A Norwegian background for Rollo was first explicitly claimed by Goffredo Malaterra (Geoffrey Malaterra), an 11th-century Benedictine monk and historian, who wrote: "Rollo sailed boldly from Norway with his fleet to the Christian coast." Likewise, the 12th-century English historian William of Malmesbury stated that Rollo was "born of noble lineage among the Norwegians".
A chronicler named Benoît (probably Benoît de Sainte-More) wrote in the mid-12th Century Chronique des ducs de Normandie that Rollo had been born in a town named "Fasge". This has since been variously interpreted as referring to Faxe, in Sjælland (Denmark), Fauske, in Hålogaland (Norway), or perhaps a more obscure settlement that has since been abandoned or renamed. Benoît also repeated the claim that Rollo had been persecuted by a local ruler and had fled from there to "Scanza island", by which Benoît probably means Scania (Swedish Skåne). While Faxe was physically much closer to Scania, the mountainous scenery of "Fasge", described by Benoît, would seem to be more like Fauske.
Rollo was first explicitly identified with Hrólf the Walker (Norse Göngu-Hrólfr; Danish Ganger-Hrólf) by the 13th-century Icelandic sagas, Heimskringla and Orkneyinga Saga. Hrólf the Walker was so named because he "was so big that no horse could carry him". The Icelandic sources claim that Hrólfr was born in Møre, western Norway, in the late 9th century and that his parents were the Norwegian jarl Rognvald Eysteinsson ("Rognvald the Wise") and a noblewoman from Møre named Hildr Hrólfsdóttir. However, these claims were made three centuries after the history commissioned by Rollo's own grandson.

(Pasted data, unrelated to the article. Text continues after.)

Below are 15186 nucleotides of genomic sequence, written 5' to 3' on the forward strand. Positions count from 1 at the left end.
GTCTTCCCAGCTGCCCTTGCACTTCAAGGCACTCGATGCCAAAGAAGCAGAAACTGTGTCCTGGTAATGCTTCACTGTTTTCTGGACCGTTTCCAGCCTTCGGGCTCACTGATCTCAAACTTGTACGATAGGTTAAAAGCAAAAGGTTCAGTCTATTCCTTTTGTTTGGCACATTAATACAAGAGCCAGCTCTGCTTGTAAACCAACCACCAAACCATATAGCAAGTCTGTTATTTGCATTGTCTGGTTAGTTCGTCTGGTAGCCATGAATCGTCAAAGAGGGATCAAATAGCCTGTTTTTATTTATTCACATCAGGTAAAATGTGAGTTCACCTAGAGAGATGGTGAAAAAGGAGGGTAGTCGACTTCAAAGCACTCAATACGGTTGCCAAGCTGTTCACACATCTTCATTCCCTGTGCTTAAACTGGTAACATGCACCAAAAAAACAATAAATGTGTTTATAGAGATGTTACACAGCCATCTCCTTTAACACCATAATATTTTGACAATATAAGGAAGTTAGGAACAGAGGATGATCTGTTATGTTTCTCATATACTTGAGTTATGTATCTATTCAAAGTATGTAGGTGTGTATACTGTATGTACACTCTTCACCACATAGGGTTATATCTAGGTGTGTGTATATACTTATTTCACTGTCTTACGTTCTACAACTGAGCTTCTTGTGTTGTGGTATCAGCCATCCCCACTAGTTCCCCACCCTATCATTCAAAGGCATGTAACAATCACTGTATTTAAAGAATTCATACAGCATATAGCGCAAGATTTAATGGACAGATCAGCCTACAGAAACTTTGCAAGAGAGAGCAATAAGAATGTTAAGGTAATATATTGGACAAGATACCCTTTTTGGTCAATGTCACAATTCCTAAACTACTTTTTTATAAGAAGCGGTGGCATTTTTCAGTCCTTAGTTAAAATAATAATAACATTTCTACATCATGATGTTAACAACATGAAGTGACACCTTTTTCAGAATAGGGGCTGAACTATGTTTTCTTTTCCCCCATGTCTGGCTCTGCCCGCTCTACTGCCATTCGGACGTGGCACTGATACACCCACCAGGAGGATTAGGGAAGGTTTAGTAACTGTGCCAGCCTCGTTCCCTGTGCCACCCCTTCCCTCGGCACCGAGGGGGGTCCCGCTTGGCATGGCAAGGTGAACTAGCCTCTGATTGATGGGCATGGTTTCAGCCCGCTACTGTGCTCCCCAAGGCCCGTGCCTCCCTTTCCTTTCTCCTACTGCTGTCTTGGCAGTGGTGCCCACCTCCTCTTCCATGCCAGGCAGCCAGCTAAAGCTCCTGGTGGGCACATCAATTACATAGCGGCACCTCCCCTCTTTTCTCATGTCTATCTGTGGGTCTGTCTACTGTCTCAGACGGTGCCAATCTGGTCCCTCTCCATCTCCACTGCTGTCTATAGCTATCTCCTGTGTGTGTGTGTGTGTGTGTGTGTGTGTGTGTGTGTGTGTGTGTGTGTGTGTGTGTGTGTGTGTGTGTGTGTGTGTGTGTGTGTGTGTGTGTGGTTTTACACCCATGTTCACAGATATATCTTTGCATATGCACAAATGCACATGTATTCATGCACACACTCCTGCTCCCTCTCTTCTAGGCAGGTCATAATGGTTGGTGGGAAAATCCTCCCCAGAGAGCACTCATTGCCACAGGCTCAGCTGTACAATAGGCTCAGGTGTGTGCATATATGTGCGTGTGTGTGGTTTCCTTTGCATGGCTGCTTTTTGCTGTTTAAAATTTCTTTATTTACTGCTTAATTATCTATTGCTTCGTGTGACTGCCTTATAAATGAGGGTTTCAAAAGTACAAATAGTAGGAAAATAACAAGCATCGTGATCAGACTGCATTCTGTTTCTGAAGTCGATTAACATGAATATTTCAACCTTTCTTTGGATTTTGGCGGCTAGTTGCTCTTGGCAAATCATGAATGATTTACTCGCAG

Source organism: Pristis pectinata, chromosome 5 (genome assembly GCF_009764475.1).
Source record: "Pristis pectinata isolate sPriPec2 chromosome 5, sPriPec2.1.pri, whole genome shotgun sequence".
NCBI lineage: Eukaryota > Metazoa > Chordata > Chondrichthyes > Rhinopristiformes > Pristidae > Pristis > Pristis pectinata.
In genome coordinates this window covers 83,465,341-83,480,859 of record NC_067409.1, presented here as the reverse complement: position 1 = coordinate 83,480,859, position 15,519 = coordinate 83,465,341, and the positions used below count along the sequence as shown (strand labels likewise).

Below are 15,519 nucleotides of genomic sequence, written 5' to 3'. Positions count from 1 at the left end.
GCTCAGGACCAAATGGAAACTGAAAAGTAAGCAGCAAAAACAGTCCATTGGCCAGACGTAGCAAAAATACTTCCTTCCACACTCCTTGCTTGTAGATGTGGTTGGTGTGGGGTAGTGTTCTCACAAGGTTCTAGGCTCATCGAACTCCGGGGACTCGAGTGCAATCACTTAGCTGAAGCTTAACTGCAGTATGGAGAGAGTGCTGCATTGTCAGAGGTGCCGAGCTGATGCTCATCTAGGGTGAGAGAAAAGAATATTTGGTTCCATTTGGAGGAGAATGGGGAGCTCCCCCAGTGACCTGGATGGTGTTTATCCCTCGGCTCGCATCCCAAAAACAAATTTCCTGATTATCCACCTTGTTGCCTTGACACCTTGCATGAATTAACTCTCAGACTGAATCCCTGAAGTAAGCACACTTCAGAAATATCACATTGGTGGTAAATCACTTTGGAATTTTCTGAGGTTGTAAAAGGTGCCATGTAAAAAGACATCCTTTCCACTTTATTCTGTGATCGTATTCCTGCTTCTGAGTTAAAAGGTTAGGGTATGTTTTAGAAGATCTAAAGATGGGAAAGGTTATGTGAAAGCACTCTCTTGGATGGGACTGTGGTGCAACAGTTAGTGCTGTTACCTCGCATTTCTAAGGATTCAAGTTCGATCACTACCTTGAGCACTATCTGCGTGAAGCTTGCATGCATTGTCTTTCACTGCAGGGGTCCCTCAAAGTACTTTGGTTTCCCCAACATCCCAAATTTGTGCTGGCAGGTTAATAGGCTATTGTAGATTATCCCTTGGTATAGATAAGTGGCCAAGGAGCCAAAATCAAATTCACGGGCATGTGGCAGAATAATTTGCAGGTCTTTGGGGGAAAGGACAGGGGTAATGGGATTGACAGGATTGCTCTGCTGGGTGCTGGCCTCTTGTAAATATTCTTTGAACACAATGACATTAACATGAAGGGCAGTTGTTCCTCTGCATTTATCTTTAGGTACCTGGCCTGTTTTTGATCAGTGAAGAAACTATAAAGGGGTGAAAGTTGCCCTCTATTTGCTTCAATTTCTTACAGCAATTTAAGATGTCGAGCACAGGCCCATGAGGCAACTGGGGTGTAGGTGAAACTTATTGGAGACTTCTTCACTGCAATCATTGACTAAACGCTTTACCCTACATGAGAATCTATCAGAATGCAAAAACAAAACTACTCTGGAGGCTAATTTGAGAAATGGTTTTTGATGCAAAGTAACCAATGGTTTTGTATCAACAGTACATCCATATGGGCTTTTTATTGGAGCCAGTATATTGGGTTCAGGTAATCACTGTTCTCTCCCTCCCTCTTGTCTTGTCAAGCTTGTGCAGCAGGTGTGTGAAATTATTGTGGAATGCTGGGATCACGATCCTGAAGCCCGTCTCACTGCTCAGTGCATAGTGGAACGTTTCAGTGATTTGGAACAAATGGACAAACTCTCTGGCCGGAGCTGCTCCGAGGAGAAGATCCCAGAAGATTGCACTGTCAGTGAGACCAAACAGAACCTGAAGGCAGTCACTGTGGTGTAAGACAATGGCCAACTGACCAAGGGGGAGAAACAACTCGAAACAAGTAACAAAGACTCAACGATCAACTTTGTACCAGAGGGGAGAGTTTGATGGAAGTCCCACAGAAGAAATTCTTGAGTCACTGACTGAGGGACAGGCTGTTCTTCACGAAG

There may be circumstantial evidence for kinship between Rollo and his historical contemporary, Ketill Flatnose, King of the Isles - a Norse realm centred on the Western Isles of Scotland. If, as Richer suggested, Rollo's father was also named Ketill and as Dudo suggested, Rollo had a brother named Gurim, such names are onomastic evidence for a family connection: Icelandic sources name Ketill Flatnose's father as Björn Grímsson, and "Grim" - the implied name of Ketill Flatnose's paternal grandfather - was likely cognate with Gurim. In addition, both Irish and Icelandic sources suggest that Rollo, as a young man, visited or lived in Scotland, where he had a daughter named Cadlinar (Kaðlín; Kathleen). Moreover, Ketill Flatnose's ancestors were said to have come from Møre - Rollo's ancestral home in the Icelandic sources. However, Ketill was a common name in Norse societies, as were names like Gurim and Grim. It is also possible that the later sources were attempting to suggest an otherwise undocumented link between the historical figures of Rollo and Ketill Flatnose, by way of little-known, possibly apocryphal figures like Grim, Gurim and the Ketill said to be Rollo's father.
What did he live in??? A Castle??? A House???
Both were built by Normans so I would bet he lived in something similar when he was in his homeland.
I must say I am really excited to have a 34th great grandfather who was the first ruler of France. Not because he was a King but the historical value is so interesting and now that I know this, I find myself reading everything I can on him and his reign.
He is buried at Rouen Cathedral in Rouen, France.
That is amazing!!! I need to put this on my bucket list.